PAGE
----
English landscape painter Edward Wilkins Waite was active in the late 19th and early 20th centuries.
Waite focused on landscapes, most of which were painted in his and around Surrey, where he was born. His landscapes are often painted in gentle overcast light, using an appealing muted palette and with an emphasis on texture.
His compositions often present a large foreground tree on one side, balanced out by a view in deep perspective on the other, giving the viewer an invitation to move into the scene.
I enjoy the sense of tactile definition he gives to his foreground trees, which frequently grab your initial attention and provide an entry point to the painting.
2 Replies to “Edward Wilkins Waite”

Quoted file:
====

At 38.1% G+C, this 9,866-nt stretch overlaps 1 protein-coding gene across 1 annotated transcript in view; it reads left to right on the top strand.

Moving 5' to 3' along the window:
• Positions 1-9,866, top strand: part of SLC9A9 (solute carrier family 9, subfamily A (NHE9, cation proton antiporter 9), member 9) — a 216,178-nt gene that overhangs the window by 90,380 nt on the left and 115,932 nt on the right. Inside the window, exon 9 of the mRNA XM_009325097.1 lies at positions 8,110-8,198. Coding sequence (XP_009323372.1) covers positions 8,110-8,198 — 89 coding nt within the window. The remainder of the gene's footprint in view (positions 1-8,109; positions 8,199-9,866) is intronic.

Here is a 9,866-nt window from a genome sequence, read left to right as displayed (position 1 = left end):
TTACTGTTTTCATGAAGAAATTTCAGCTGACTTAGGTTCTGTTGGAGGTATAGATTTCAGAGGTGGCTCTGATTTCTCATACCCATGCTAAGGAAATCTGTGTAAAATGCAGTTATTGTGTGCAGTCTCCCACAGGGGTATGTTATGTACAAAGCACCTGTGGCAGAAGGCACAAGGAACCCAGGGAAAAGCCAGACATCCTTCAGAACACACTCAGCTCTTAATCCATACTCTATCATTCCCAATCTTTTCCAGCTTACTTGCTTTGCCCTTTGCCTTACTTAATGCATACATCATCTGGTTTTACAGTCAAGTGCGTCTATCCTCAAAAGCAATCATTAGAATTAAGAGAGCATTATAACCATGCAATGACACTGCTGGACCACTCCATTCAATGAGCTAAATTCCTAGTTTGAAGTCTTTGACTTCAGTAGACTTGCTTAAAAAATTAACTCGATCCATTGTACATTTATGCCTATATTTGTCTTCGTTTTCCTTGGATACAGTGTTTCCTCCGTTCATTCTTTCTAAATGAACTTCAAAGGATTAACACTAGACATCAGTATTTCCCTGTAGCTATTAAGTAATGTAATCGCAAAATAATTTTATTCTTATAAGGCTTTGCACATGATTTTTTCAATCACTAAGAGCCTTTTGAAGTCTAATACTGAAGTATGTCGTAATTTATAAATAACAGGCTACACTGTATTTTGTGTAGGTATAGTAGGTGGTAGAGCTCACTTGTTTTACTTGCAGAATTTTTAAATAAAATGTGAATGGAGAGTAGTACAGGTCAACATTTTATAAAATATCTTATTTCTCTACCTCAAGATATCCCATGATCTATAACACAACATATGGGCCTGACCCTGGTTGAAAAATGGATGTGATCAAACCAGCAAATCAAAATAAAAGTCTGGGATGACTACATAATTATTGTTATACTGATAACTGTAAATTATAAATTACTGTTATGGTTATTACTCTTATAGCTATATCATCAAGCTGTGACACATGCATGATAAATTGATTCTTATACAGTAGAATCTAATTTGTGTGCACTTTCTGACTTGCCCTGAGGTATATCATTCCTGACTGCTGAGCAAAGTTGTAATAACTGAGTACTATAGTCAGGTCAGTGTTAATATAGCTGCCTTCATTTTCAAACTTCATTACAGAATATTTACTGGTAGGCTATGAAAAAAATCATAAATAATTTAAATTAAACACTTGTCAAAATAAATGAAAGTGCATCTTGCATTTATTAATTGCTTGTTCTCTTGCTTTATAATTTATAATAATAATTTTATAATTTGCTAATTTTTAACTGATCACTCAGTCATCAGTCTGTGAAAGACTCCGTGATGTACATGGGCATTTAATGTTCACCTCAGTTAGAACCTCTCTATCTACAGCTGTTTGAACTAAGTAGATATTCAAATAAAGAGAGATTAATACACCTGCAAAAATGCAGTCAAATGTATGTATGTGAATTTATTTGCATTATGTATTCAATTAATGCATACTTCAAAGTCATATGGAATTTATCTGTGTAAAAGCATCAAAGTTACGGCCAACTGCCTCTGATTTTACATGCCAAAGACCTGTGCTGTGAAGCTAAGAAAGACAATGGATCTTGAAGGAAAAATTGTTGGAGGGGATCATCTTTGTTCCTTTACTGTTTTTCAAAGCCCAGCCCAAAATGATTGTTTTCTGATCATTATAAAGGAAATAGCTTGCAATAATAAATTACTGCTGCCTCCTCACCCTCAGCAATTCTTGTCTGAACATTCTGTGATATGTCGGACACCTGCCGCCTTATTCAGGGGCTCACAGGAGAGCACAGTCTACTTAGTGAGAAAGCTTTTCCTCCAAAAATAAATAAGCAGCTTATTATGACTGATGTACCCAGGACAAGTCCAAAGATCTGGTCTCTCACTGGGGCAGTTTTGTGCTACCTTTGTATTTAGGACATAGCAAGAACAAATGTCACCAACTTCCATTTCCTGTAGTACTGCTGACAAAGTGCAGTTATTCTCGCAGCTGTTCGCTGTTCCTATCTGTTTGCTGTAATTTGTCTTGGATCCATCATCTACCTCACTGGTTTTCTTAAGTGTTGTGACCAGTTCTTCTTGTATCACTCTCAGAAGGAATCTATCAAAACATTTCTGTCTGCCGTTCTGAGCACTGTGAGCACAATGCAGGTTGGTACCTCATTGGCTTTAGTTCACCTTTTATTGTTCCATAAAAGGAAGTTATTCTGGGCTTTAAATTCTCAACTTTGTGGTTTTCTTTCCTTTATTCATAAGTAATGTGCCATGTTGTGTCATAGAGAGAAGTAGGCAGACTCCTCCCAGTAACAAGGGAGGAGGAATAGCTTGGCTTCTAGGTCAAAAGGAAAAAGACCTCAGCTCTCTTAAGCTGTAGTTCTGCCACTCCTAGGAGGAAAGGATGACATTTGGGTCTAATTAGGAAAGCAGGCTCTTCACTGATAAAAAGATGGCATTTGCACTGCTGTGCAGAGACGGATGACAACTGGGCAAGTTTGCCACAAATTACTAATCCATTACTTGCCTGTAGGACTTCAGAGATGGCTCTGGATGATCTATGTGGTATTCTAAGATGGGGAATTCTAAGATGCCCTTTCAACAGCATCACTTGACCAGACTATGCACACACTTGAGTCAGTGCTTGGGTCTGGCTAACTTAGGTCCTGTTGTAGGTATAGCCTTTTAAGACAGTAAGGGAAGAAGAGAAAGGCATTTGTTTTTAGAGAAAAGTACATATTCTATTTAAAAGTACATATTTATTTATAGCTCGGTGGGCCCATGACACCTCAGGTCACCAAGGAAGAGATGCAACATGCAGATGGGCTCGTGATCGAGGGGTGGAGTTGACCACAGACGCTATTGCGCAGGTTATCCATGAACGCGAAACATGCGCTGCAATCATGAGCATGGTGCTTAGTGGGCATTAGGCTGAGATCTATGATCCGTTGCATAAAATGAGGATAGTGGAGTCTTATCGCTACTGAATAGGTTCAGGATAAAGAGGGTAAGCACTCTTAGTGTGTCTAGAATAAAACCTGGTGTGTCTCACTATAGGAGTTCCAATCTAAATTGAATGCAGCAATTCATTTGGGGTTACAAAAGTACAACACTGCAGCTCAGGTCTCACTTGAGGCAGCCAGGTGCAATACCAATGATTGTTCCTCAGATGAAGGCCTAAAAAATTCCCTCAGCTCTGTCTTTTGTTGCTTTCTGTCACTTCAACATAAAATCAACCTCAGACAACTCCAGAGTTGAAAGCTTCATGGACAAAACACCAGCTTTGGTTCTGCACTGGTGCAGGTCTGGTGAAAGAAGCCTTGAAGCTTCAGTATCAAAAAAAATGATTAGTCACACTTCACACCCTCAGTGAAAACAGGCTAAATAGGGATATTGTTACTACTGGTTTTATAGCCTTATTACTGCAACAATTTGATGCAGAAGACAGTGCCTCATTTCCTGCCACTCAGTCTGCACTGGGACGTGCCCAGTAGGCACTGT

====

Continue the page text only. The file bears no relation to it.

I somehow have never come across Waite, thanks Charley. As you say, the deep perspective, atmospheric perspective is just one of the best. The textual qualities, variation in edges, variation in paint application, design is all top-notch. He squeezes a lot out of a muted palette and his full palette just screams with vibrancy.
This is what I love about Lines and Colors. Painters next to comic artists next to classical drawing next to illustrators and so on. Historical next to contemporary.
Love the recent W. Heath Robinson post BTW.
I love your posts , Charley, and also enjoy finding out about the artists’ background.
E.W. was the second son of 8 siblings (of a dissenting minister, the Rev. Edward Waite, MA) The family was very artistic and musically gifted.
At twenty he went to Canada to work as a lumberjack. The sketchbook survives.
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